descof's Super Smash Brothers (N64)
| [January 19, 2007 05:35:49 PM]
| Super Smash Brothers, Conclusion|
From my experience, Super Smash Brothers is an excellent fighting game with only a few minor flaws. The only problem with Smash Bros (common to many fighting games) is with balance. Select characters and items are stronger than others, and there exists a dominant strategy that, if abused, will give a player the distinct advantage. This is detrimental to the gameplay in that sessions become increasingly dull.
Hoever, aside from this, Smash Bros exhibits excellent emergent design. Gameplay is ultimately composed of user input alone, player or computer. The player has complete creative freedom to pursue victory in any way he/she desires. This leads to diverse, complex game states that guarantee a unique and interesting game experience every time.
Also, there is simply no replacement to the joy of hitting a homerun with jigglypuff.
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| [January 19, 2007 05:28:47 PM]
| Super Smash Brothers, Multiplayer Session|
Everybody plays Super Smash Brothers for the competitive Multiplayer action. Smash Bros allows people to duke it out with their friends, maintaining a rich, social environment. This cannot be emulated simply by playing computer players, so I chose to play a session with my housemates.
For me, winning isn't the main objective. When I play Smash Bros, I try to explore the depth of gameplay. This means that running in and "mashing" a single button accomplishes nothing, even if it does inflict damage. Instead, you can learn about the game and improve your skills by exercising different strategies and being creative.
To illustrate this, when I play with my housemates I use Yoshi, a notoriously weak character. Yoshi, while he cannot kill effectively, has an interesting move set that allows for dynamic gameplay. To play this character well requires a steep learning curve. Timing his moves (egg, tongue, etc) is essential for attacking your opponent. While I often lose against my housemates using this character, I still get the satisfaction of being annoying and making them shout in frustration :)
Next GameLog: Super Smash Brothers, Conclusion
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| [January 19, 2007 04:59:47 PM]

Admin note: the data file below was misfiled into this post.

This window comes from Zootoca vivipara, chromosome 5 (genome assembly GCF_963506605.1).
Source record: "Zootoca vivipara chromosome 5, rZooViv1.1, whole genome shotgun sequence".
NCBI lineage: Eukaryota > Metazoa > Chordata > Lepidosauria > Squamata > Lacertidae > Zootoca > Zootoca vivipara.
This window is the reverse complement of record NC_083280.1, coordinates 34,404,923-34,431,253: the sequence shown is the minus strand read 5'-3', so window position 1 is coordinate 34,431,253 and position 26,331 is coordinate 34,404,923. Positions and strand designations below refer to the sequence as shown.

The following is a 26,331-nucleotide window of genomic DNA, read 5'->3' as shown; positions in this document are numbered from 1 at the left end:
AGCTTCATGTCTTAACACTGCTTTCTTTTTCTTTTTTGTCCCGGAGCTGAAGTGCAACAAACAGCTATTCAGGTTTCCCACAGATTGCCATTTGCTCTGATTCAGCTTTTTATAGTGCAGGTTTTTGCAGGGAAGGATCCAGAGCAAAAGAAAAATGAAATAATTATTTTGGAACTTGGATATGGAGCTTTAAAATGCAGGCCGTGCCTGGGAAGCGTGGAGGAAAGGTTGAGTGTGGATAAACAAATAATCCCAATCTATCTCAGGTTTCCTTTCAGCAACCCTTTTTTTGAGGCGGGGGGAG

| Super Smash Brothers, Singleplayer Session|
Super Smash Brothers has very limited single-player play. There are only 11 levels (fights) in this mode, and five difficulty settings. In this sense, the game can be "beaten" rather easily (especially on very easy mode). However, an additional goal may be to achieve the highest score. In any case, a single run though will require approximately 30 minutes, give or take several minutes based on skill.
For my single-player session I chose to play Donkey Kong on very hard mode. One thing I noticed while playing through the levels is that I could apply a single "dominant" strategy to most fights. This left very little variation among levels. Since DK is the power-house character of this game, I could simply throw the computer around until I would overpower it with a special punch. This worked on all normal characters, and made the gameplay very dull. Note that only the special characters (Giant DK, Metal Mario, etc) presented some challenge and were interesting fights. I only lost when fighting a special enemy, the Fighting Polygon Team, which turns out to be a real workout for DK.
There is really no sense in repeating single-player mode after you have beaten the game. The progression of levels becomes repetitive and unfulfilling. It can be fun if you are bored, otherwise it's mainly there for practice. The heart of this game is in multiplayer mode.
Next GameLog: Super Smash Brothers, Multiplayer Session
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| [January 19, 2007 12:00:55 PM]
| Super Smash Brothers, Introduction|
The original Super Smash Brothers game for Nintendo 64 is one of my favorite video games of all time. I have played this game since it was first released in 1999. I originally bought the game because of the hilarious commercial on TV (Nintendo characters wailing on eachother, set to the music: "Happy Together" by the Turtles... good times). I continue to play SSB to this day with my housemates at college. It is a true classic in my opinion, and in the following sessions I shall attempt to analyze why it has achieved such popularity.
Next GameLog: Super Smash Brothers, Singleplayer Session
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